Gear Review – Firesteel

Firesteel1

Gobspark Firesteel (top) Compared to a Smaller One

I posted a video awhile back where I made a fire using a small firesteel.  It was a lot of work with the smaller steel and I finally went to www.firesteel.com and checked out their bigger version called the GobSpark Armageddon FireSteel.  After looking it over I ordered one for myself and one for my eighteen year old daughter.

We have a small family gathering at my parent’s house almost every weekend where we get together and cook hotdogs and other food over an open fire.  My daughter tried to light a fire with the smaller steel a couple of weekends ago and couldn’t quite bear down hard enough to get a good spark.

After the firesteels arrived I gave her one and had her try and light the fire for the weekend fire (April 16, 2011) and she was able to get it going in just a few tries.

This particular firesteel (the larger black one) comes covered in black paint and needs to be scraped a few times before you can get a spark, but once you do… wow!  It really delivers a pile of sparks.

Firesteel2

Look At the Use the Smaller One Got!

I’ve started a lot of fires with the small orange one as you can see by the amount of use it’s had, but depending on weather conditions I had to strike it for a minute or more before getting it to light.  So far I’ve never had to strike the Gobspark Firesteel more than a couple of times.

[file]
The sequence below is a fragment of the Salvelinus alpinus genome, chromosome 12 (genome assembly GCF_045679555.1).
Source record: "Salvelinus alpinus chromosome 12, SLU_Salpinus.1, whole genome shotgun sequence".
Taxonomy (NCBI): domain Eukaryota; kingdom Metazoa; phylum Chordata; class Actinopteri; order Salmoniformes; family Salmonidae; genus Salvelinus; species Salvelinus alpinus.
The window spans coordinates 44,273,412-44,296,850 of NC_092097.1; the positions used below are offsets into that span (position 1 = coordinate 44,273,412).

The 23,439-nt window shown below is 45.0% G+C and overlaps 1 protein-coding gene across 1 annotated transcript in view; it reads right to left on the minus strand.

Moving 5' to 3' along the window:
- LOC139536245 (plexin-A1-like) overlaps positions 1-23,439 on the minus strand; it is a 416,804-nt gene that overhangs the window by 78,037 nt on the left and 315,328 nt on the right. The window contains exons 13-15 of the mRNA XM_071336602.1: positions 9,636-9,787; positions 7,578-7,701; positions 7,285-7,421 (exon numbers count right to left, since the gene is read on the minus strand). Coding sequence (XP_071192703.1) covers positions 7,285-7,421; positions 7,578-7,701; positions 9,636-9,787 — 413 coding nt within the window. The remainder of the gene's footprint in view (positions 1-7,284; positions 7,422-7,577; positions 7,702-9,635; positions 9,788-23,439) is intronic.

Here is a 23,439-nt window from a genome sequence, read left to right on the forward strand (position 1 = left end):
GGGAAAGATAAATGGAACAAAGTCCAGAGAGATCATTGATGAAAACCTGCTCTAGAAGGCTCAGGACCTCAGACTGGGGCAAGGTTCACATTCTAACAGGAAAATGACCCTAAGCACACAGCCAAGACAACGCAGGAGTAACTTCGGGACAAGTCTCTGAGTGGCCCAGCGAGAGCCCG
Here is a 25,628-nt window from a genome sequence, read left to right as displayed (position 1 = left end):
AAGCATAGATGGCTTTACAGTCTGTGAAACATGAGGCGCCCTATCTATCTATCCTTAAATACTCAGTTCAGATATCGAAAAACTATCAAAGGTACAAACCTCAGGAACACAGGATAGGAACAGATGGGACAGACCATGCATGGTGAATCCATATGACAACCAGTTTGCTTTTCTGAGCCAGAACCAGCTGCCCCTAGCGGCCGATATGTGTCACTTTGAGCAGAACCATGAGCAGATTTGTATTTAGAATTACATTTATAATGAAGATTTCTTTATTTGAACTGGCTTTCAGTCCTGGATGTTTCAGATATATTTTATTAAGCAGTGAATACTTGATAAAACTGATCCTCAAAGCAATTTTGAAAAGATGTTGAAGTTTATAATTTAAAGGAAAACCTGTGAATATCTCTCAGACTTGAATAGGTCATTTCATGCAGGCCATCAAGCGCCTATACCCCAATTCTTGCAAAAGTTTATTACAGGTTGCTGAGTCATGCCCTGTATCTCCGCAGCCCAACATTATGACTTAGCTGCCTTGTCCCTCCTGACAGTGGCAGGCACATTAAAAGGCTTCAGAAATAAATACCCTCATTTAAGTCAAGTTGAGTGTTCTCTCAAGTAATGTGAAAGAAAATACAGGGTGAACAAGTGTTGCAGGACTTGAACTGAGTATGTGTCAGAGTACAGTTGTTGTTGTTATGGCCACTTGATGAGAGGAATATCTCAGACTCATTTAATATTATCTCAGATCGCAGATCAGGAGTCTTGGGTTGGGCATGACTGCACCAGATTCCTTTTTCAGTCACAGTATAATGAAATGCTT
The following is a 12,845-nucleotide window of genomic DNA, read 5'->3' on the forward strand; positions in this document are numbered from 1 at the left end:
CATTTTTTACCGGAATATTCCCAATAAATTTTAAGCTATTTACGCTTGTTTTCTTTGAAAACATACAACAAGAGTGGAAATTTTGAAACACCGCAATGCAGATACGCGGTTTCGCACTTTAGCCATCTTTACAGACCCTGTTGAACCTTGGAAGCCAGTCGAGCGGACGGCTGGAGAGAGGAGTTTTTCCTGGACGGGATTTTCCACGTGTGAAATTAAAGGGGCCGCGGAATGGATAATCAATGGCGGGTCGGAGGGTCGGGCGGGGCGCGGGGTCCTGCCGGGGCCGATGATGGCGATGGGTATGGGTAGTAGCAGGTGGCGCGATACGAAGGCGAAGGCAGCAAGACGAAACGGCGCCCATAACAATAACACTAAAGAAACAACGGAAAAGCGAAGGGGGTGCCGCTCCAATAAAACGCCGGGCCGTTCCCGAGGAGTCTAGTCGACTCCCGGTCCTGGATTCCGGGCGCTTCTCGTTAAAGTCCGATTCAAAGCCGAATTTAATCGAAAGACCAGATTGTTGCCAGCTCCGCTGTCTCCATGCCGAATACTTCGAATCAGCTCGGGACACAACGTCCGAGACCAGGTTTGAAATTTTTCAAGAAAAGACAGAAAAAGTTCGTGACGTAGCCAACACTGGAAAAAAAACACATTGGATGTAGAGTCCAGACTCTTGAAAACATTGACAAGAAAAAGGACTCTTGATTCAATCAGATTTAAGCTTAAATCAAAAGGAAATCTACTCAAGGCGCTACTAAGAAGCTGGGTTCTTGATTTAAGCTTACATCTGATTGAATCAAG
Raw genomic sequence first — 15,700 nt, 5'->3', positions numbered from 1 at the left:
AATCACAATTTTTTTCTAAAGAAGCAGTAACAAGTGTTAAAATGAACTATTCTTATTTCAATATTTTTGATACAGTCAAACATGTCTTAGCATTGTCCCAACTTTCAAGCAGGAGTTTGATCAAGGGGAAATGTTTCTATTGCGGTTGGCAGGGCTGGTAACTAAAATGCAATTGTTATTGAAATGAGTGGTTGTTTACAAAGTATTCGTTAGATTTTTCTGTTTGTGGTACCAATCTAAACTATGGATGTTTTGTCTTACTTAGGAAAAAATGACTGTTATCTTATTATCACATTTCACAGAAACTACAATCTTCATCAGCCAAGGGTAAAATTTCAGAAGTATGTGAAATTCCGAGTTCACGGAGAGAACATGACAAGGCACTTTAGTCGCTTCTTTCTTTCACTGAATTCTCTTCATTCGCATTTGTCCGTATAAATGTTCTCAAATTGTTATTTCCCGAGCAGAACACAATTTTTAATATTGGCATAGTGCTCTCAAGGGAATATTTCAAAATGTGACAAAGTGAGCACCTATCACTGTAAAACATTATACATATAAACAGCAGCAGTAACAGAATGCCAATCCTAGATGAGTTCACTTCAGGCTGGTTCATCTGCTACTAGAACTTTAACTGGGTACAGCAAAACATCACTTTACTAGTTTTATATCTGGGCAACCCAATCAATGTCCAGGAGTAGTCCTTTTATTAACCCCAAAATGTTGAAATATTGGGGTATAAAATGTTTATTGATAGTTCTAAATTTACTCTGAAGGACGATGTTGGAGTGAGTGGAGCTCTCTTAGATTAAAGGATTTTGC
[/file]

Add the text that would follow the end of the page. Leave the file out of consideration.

The trick is to bear down on it.  Due to the large surface area and new formula they use it throws an incredible spark that will quickly light your tinder.  It’s also big enough to hold comfortably and you can even hold it with a pair of gloves or mittens on – a handy feature for those of us who live in cold weather environments half the year.

There are a couple of things I like about using firesteels and other primitive methods of starting fires.  First, a firesteel is inexpensive for what you get in return.  The Gobspark was about $12 or $13 off the website and I’ll be able to use it forever.  I threw it in my pack and even though I have matches and a lighter I know that I’ll always have a reliabe way to light a fire. Another thing I like about it is that it forces you to know how to build a fire, from finding good tinder to adding the tinder to the actual large wood itself.  If you can start a fire with a firesteel you’ll be able to light one with a match or lighter without even thinking about it.  Another thing is that a firesteel will throw a spark no matter how wet it gets.  If your canoe tips over and your gear is soaked or you lose it and the only thing you have on you is your Bekker Necker knife with an firesteel attached you’ll be able to get a fire going once you get to shore.  Click here if you’d like to buy one.

Like everything else this is a skill you have to practice.  Let me say that again.  Just because you have a firesteel in your pack it might as well be useless if you don’t know how to use it.  Practice practice practice!

-Jarhead Survivor

BTW:

Check out this video of a guy striking a spark in low level lighting.